Wrestling with Dojo

I’ve recently started working with Dojo, a javascript framework that has a lot to offer if you’re planning on building a large, complex web app. The only other framework I’ve used is jQuery, which I like a lot. However, jQuery doesn’t lend itself well to managing lots of javascript code. I’m not sure how much of that is a function of jQuery and how much is a function of my coding practices, but there is at least one other person out there who agrees with me. In fact, I stumbled onto this post of Addy’s after having an “ugh, there’s got to be a better way to do this” moment shortly after starting a large project using jQuery. That post led me to take a look at Dojo.

So after a couple of weeks wrestling with Dojo, here are some pros and cons.

Pros

  • Dojo does it all. OK. Maybe not, but Dojo handles natively what you would end up needing several plug-ins or custom code to accomplish in jQuery.
  • Dojo only loads the code you need. You have complete control over which libraries are loaded and when.
  • Built in parser. This is perhaps one of the nicest features of Dojo. One of the biggest headaches with jQuery is making sure code loaded via Ajax is initialized properly. live() will only get you so far. Dojo takes care of that for you.
  • Use HTML to define everything if you want. Don’t want to write a bunch of JavaScript code to instantiate everything? You don’t have to. Dojo’s parser looks for parameters in the HTML tags and does it for you. This would end up in the cons list if you’re a stickler for validated HTML code. If you are, you can put it all in JavaScript.
  • Excellent form widgets. Yes, jQueryUI has form widgets but Dojo has a more complete set and I prefer the functionality of Dojo over jQueryUI. My “Yes!” moment was when I discovered Dojo’s calendar input doesn’t disable the textfield like all the jQuery plug-ins I have tried. You want to just type in your birth date instead of clicking *mumble mumble* times to finally get back to your year? Go right ahead.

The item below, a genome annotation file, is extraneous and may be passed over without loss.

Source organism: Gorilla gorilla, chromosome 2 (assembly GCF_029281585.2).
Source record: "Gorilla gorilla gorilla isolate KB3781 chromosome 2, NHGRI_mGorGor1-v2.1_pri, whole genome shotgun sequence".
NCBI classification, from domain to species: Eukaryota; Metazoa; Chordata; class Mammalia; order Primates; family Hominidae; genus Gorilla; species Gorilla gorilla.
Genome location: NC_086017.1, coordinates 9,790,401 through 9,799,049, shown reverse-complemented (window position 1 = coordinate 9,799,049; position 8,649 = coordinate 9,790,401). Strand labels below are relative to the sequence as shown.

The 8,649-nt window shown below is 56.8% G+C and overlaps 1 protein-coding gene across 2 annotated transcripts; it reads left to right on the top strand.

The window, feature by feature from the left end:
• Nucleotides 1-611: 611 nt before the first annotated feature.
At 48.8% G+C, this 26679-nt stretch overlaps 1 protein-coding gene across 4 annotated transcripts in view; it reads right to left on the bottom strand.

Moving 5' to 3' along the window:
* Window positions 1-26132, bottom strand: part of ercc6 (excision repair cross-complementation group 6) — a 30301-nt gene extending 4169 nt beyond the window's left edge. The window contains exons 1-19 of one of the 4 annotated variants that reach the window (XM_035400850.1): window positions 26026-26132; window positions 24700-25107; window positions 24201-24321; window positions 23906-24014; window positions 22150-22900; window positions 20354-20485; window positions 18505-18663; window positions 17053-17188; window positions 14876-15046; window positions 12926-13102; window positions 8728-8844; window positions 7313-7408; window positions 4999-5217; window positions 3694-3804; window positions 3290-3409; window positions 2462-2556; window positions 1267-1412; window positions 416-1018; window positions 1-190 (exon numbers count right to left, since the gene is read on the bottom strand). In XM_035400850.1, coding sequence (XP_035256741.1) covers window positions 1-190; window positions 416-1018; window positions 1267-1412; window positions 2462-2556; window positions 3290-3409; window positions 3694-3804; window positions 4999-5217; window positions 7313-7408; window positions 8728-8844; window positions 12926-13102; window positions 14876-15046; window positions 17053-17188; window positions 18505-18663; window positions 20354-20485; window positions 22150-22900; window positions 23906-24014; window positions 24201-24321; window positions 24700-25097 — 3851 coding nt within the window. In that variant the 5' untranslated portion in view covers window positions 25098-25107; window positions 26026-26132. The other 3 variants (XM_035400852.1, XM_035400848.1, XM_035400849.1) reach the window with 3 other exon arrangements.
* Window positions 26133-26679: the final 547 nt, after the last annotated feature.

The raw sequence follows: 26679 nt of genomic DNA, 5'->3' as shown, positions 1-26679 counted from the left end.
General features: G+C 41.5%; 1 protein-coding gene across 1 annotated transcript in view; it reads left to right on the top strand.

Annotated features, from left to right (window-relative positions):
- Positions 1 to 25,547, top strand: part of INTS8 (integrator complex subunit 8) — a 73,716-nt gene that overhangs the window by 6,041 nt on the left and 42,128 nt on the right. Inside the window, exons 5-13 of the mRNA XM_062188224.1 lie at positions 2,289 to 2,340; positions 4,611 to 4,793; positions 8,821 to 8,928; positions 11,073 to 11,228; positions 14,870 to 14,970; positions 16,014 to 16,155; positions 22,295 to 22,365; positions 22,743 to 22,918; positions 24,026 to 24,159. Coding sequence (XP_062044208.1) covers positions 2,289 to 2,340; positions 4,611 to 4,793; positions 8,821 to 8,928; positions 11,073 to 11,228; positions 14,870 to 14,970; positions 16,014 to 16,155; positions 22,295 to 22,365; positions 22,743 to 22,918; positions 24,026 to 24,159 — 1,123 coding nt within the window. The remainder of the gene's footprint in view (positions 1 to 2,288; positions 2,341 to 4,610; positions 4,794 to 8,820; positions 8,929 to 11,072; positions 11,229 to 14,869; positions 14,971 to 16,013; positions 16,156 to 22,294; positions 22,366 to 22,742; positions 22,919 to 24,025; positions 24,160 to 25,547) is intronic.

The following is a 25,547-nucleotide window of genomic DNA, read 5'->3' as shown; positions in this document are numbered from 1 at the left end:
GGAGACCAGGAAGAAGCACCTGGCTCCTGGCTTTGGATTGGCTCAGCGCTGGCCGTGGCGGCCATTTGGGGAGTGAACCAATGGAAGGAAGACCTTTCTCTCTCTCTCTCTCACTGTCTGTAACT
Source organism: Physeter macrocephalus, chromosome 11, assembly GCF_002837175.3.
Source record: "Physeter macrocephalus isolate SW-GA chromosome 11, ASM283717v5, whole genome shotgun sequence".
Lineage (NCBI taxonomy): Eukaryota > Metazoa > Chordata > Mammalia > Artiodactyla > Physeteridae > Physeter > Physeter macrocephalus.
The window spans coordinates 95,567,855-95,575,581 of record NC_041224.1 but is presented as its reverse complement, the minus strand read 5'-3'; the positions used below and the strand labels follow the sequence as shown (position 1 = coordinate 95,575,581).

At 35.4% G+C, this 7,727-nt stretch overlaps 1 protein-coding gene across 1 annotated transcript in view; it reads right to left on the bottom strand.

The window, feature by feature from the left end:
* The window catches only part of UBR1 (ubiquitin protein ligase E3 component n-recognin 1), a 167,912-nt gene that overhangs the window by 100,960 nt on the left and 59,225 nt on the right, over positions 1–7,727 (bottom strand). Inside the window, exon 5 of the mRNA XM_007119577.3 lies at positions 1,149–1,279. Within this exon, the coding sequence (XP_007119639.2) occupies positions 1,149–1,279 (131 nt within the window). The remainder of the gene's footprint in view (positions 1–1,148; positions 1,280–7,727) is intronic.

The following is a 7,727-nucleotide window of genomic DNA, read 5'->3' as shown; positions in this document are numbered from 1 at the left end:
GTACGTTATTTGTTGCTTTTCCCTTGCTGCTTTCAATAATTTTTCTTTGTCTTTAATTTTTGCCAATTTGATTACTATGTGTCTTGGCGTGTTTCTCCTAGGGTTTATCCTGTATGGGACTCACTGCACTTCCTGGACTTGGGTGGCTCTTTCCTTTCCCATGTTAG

Cons

  • Learning curve. One thing jQuery has going for it is it is dead simple. I know I looked at Dojo back when I was first looking at JavaScript frameworks to spice up user interaction. I’m pretty sure I went with jQuery because it was so easy to pick up and get started with. Dojo not so much, particularly if you get into the Dijit (Dojo widget) libraries.
  • Documentation. Like most open source projects documentation leaves much to be desired. Add to that that many tutorials and hints you can find on the web refer to older versions of Dojo and usually don’t apply any more. Even Dojo’s documentation has outdated information or links to pages that are missing. The Dojo folks know this is a huge shortcoming and are working on it, but in the meantime, this only exacerbates the learning curve.

So far I really like what Dojo can do, but the documentation issue has been a big one. I’ve wasted hours looking for answers to my questions only to find them when searching for something unrelated. So, I’ll try and document my adventures with Dojo here to hopefully save others from the headaches I’ve dealt with. As of this writing Dojo is on version 1.6.

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